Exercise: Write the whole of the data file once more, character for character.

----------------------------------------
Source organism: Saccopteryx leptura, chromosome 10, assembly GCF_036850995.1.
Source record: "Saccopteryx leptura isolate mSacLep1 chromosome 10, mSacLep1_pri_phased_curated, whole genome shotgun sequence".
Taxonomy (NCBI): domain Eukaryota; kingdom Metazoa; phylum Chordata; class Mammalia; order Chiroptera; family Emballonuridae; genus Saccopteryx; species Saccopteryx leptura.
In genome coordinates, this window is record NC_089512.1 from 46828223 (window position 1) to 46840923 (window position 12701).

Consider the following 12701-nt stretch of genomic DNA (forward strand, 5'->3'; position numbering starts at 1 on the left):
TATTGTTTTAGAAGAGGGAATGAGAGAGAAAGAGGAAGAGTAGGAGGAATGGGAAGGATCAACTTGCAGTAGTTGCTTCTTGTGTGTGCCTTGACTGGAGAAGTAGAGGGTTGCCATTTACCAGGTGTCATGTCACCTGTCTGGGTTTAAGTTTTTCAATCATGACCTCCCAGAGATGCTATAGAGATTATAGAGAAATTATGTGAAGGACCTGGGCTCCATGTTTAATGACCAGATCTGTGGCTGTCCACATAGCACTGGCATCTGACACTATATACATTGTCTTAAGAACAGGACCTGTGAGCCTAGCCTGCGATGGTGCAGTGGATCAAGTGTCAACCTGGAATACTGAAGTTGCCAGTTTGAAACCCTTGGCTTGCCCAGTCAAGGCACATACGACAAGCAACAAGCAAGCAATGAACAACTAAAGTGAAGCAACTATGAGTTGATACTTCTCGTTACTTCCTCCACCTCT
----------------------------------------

Source organism: Saccopteryx leptura, chromosome 10, assembly GCF_036850995.1.
Source record: "Saccopteryx leptura isolate mSacLep1 chromosome 10, mSacLep1_pri_phased_curated, whole genome shotgun sequence".
Taxonomy (NCBI): domain Eukaryota; kingdom Metazoa; phylum Chordata; class Mammalia; order Chiroptera; family Emballonuridae; genus Saccopteryx; species Saccopteryx leptura.
In genome coordinates, this window is record NC_089512.1 from 46828223 (window position 1) to 46840923 (window position 12701).

Consider the following 12701-nt stretch of genomic DNA (forward strand, 5'->3'; position numbering starts at 1 on the left):
TATTGTTTTAGAAGAGGGAATGAGAGAGAAAGAGGAAGAGTAGGAGGAATGGGAAGGATCAACTTGCAGTAGTTGCTTCTTGTGTGTGCCTTGACTGGAGAAGTAGAGGGTTGCCATTTACCAGGTGTCATGTCACCTGTCTGGGTTTAAGTTTTTCAATCATGACCTCCCAGAGATGCTATAGAGATTATAGAGAAATTATGTGAAGGACCTGGGCTCCATGTTTAATGACCAGATCTGTGGCTGTCCACATAGCACTGGCATCTGACACTATATACATTGTCTTAAGAACAGGACCTGTGAGCCTAGCCTGCGATGGTGCAGTGGATCAAGTGTCAACCTGGAATACTGAAGTTGCCAGTTTGAAACCCTTGGCTTGCCCAGTCAAGGCACATACGACAAGCAACAAGCAAGCAATGAACAACTAAAGTGAAGCAACTATGAGTTGATACTTCTCGTTACTTCCTCCACCTCT